2. Sorry, I forgot to say in my comment that this blog post has at least earned you a new Twitter follower Jonathan.

  3. After thinking for the past few years that "free is evil," I can identify with the photographers in that camp. Actually, I can identify with both sides... since I've often fallen into the desire for ego-strokes vs. payment.

    But the essence of this posting is true: Be willing to EXPLORE the option; it may or may not work for you. If you want to delve into this deeper, may I suggest the recent book "Free" by Chris Anderson. See Chris's free blog:

  4. Thanks Jason,thanks Duane- support and input appreciated.

    Few more books for you (and Tweeters) : Clay Shirky "Here comes everybody", Jeff Jarvis "What Would Google Do" and Fred Ritchin "After Photography".


  5. I said "bollocks" on twitter and I still maintain "bollocks" here, although your argument is VERY well made.

    I fear that in an economic order that still hasn't got to grips with micropayments, the choices remain 'charge' or 'free'; and with that choice too many photographers will fall upon the sword of martyrdom for a craft that isn't supported by its new infrastructure.

    Jonathan, you and I would probably agree that if the weaker fall by the way side because they either aren't good enough, inventive enough or diligent enough than they deserve what they get, but in the tussle between creators and distributors (if that distinction remains applicable) then the big guns will win and the individual, the creator will lose.

    As another commenter mentioned Clay Shirky, I will too. I think his projection of current media production not being predictable (if ever settling down) in the next 20 years is spot on.

    In such an environment of uncertainty, I think we need to offer caveats to folk before we start yelling that they should give it out for free.

    If I may make a generalisation, younger and more tech-savvy creators will have lesser expectations for monetary reward, more diverse skills and (possibly) fewer risks to put on the line by trying the exciting approach you suggest. I wish them luck.

    I myself put a lot of content out there for free, but it is because I have a passion for prisons, reform and media representations through photography. I wouldn't know how to forecast possibly future benefits, or what they may be. I just know I can create currently because of my circumstance.

    Maybe, new media, new alliances and new opportunity is the great equaliser and maybe we are experiencing a democratisation of knowledge, but I would hesitate in making such a rallying call for all to jump on-board.

    That said, the economics of one household based upon these tactics is small fries compared to the larger macroeconomic forces battering whole industries.

    I guess, I am saying, we should think ourselves lucky if we have the circumstance and control to take a risk, but we shouldn't presume it'll work out for all that take it.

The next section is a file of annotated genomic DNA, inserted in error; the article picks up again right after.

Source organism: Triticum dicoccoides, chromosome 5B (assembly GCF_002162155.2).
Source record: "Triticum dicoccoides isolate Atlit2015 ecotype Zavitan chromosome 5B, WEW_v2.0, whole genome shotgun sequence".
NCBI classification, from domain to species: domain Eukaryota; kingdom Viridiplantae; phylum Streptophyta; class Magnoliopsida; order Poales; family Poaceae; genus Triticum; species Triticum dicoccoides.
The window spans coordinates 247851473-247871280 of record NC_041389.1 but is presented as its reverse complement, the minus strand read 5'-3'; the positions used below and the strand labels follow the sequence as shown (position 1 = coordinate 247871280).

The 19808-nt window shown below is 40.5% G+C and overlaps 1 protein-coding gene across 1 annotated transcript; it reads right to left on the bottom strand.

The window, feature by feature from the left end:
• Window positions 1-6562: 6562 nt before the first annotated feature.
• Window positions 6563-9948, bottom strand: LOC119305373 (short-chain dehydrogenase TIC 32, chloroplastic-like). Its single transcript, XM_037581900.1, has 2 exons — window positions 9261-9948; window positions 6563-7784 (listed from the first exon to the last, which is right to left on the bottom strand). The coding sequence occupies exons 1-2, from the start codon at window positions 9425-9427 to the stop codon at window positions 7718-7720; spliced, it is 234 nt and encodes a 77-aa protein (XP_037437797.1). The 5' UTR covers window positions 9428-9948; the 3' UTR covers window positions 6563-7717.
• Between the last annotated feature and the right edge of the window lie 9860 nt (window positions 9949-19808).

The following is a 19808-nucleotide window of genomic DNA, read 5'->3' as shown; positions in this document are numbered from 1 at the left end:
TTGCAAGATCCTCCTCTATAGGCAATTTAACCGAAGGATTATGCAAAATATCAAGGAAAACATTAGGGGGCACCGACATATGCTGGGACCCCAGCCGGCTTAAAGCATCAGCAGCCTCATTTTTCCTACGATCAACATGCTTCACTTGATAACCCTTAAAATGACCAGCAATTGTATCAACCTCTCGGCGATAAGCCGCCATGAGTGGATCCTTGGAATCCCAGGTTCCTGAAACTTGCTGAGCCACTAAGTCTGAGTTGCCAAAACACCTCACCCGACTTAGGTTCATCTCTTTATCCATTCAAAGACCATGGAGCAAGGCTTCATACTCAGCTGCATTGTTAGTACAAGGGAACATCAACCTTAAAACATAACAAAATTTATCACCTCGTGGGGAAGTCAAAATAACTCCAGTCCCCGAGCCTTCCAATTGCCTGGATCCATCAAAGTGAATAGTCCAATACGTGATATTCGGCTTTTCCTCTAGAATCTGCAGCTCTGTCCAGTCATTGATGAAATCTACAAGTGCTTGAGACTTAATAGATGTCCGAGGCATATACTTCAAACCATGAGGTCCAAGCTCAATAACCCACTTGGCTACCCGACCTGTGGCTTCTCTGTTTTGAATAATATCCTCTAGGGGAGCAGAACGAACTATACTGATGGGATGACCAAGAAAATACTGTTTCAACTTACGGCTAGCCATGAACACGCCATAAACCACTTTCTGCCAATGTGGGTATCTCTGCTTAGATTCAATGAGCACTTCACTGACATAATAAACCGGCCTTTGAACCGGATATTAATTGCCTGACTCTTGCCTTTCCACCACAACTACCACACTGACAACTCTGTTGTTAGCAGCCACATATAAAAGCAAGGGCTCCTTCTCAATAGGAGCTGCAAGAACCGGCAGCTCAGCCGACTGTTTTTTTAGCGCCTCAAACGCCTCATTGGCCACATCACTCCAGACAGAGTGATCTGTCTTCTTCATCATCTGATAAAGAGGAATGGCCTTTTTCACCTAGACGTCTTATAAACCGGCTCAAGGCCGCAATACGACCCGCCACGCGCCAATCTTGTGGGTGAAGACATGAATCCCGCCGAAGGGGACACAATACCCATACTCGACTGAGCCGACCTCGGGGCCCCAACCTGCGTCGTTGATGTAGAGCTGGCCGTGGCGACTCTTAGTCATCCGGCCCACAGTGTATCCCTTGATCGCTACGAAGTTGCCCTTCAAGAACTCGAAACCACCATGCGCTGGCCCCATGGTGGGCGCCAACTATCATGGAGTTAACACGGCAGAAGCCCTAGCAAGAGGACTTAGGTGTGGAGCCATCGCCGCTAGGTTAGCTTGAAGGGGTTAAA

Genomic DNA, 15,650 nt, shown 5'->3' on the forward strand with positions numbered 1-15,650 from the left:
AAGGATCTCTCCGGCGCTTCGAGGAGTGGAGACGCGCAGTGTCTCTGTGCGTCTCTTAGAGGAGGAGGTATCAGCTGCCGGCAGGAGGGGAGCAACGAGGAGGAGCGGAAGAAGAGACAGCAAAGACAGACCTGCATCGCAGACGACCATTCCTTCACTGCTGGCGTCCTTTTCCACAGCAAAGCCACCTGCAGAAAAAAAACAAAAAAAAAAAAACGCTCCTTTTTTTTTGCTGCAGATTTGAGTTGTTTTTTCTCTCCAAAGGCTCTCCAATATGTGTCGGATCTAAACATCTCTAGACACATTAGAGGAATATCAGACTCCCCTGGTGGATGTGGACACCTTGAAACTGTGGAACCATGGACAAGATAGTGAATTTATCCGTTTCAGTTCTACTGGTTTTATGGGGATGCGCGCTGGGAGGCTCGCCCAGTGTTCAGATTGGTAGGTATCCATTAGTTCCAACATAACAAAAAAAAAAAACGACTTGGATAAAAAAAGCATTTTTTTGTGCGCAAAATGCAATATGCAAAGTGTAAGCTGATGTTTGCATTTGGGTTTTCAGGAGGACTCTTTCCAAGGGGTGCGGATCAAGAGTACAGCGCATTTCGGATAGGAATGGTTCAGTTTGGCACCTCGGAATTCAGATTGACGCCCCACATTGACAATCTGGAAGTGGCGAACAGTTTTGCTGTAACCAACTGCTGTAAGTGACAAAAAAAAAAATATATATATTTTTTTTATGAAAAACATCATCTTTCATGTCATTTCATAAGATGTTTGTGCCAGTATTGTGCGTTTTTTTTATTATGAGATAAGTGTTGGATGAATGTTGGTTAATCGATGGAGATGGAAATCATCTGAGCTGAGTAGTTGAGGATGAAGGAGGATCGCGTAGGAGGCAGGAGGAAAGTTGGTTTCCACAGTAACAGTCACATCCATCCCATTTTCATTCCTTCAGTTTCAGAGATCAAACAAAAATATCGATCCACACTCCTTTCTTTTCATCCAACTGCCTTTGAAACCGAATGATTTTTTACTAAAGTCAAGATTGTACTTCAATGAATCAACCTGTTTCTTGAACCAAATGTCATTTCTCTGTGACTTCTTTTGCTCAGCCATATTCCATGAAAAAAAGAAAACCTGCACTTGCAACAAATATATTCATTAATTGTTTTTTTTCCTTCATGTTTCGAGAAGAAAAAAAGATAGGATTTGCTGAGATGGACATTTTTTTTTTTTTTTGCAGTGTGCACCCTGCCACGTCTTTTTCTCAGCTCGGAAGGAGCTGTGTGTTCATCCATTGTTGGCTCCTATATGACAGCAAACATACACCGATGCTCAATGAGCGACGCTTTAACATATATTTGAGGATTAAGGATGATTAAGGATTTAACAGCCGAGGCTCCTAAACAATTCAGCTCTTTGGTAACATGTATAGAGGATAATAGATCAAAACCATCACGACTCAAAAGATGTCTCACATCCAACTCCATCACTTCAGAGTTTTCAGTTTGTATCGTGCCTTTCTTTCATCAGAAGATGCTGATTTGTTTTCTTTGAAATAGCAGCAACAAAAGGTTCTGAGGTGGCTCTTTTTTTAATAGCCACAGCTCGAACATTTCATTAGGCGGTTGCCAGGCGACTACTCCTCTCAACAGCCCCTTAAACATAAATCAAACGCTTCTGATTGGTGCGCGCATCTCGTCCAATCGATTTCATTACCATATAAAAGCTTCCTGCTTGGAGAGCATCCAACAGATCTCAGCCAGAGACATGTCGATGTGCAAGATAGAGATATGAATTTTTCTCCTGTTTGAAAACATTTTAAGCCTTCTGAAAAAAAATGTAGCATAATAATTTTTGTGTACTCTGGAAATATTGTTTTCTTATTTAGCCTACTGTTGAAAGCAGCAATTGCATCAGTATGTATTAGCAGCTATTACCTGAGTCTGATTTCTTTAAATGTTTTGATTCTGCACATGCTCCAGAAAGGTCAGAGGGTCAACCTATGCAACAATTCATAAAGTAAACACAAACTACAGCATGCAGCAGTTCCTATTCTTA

If I wasn't one of your Twitter followers already, I would be now.


    PS. You're article was one of the best I've read at Black Star in recent memory ... and you should be recognised for that!

  6. Very good thoughts and attitudes towards a difficult and often aggravating issue. I am facing one such dilemma even now. This post has inspired me to at least want to be more creative in terms of compensation...hopefully, during these types of discussions I will find that balance where I feel that I am adequately rewarded and subjects/clients receive the product they desire and need.

    Thanks for clear minds and expressing it so well.

  7. Um, there's a glaring hole in your argument for "free" photos.

    Harrison didn't give away the photo for free. You yourself make that clear in the last part of the text.

    You mention the new business model which consists of "find someone else who will pay for your work". That's fine. That's terrific. But not "free", what would have otherwise happened if Harrison gave the photo to the publication without any payment.

    So we are talking about different things here...

    Still, it gave you another twitter follower. 🙂

    I don't know why I have the need to justify myself, but I will: like Pete Brook, I also gave away my work, both photo and writing, to various things I want to support. The difference is that I was the one who decided it, it was not imposed by somebody else. I guess the difference really is what people usually talk about in the "free" versus "paying" debate.

  8. Thought provoking.. I like. However, the idea that photographer are like rock stars and should give away their expertise for free in the hopes of selling T-shirt on the side is flawed.
    You are giving away what is your core business in the hopes of compensating in another market for which you have no special aptitudes. It's plain stupid.
    Same goes with the "freemium" concept being shoved around as a revolutionary idea. Does everyone forget that those companies that have become succesful by offering free (Google, Twitter, Facebook) are or have been backed by millions of dollars of investment ? How do you replicate that as a lonely photographer ?
    Let's not kid ourselves and everyone else. The model that you propose are unrealistic : hyperlinks are not edible : you will be the most well known dead photographer.
    Again, kudos for the approach. That is exactly the type of thinking this industry needs.

  9. In these discussions I always come to think of this great rant by writer Harlan Ellison:

  10. I think it's a matter of finding a balance between Fee and Free. But, of course, Free in most instances is the price you are paying for marketing (ie you provide value for nothing, but save the money you would otherwise have spent on your own marketing). I am not saying it is easy, but it is possible.

  11. Or just take a pick and make sure you can bring it back if she hates it.

  12. I have to say that new photography business models are very interesting topics for me. I actually wish I could get people together to seriously explore this. And I mean really explore it digging deep into it.

    New models can still involve charging but look at a totally different aspect of whats happening in the market. It can become about a totally different value system than what models were based on in the past.

    This is so important to me right now.

    I'm actually in the middle of branding my wedding photography in a totally different way from anyone. I'm actually excited because I cannot force myself into the same things that many wedding photographers are still doing.

    Ya it's a total risk but I'm already risking things following my passions. I find that so many photographers are passionate and then they change to fit a photographer mould instead of being real.

    Perhaps the first model to change is the model of the photographer entirely?